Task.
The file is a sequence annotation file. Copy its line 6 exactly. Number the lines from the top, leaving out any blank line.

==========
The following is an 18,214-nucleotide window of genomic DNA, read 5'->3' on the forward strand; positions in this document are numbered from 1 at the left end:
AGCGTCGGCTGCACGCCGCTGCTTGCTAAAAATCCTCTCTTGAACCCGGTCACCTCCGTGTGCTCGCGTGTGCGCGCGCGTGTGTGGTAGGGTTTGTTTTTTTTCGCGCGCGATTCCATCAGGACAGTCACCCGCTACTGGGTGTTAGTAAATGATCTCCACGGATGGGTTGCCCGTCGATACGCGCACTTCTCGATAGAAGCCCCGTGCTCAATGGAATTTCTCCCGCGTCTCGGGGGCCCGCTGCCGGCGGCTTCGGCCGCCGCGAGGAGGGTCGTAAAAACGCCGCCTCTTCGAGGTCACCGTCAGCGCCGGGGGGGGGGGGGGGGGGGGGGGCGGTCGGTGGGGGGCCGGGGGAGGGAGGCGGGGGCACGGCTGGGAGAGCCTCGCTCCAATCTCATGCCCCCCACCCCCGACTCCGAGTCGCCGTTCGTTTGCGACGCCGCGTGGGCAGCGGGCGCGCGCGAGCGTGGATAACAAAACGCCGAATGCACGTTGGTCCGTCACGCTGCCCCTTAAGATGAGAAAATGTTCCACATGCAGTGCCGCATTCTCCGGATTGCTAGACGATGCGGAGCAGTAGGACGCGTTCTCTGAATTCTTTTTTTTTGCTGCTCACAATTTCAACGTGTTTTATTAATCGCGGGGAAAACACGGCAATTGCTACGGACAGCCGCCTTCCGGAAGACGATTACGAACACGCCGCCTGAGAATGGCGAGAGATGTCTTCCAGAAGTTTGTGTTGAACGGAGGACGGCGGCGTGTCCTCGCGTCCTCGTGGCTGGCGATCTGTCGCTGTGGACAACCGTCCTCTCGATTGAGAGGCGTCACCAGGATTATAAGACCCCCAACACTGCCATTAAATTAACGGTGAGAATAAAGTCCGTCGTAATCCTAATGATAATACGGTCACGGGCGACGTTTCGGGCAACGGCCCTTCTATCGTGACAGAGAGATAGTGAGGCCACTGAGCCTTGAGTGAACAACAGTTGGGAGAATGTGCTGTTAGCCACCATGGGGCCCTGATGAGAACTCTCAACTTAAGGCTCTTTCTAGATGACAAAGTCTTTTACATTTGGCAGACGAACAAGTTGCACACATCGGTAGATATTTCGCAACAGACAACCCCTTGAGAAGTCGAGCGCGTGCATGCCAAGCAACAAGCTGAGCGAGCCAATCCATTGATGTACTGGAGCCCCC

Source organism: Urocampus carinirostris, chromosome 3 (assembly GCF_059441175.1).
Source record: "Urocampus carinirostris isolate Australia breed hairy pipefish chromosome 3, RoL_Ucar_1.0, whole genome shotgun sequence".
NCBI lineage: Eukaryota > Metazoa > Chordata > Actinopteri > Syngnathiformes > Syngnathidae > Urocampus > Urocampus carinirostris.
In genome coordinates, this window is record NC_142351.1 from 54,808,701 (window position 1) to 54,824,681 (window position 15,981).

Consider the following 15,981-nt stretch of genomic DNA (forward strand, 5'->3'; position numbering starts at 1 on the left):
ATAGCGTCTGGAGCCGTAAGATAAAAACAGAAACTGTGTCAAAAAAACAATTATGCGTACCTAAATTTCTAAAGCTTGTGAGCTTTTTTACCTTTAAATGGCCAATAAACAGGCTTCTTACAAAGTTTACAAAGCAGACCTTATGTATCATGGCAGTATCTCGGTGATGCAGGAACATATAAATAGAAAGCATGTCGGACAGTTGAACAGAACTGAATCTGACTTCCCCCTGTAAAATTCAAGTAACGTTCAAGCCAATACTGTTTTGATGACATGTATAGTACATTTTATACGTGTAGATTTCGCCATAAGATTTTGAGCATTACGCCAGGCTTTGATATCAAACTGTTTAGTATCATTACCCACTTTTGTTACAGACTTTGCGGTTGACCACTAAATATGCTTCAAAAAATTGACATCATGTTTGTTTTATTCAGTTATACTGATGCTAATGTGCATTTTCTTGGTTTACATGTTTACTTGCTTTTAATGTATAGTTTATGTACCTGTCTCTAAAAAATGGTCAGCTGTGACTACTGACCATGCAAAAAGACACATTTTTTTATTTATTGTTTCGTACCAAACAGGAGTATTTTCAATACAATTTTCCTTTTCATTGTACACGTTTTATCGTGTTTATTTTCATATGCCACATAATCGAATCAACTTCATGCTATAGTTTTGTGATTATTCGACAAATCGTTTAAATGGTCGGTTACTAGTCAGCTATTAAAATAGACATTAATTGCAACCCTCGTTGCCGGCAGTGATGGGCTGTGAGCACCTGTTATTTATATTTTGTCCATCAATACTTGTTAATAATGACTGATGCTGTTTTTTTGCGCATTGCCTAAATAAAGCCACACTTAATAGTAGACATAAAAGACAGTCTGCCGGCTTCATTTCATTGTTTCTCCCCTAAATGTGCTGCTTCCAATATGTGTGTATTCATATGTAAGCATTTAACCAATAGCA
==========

In genome coordinates, this window is record NC_142351.1 from 54,808,701 (window position 1) to 54,824,681 (window position 15,981).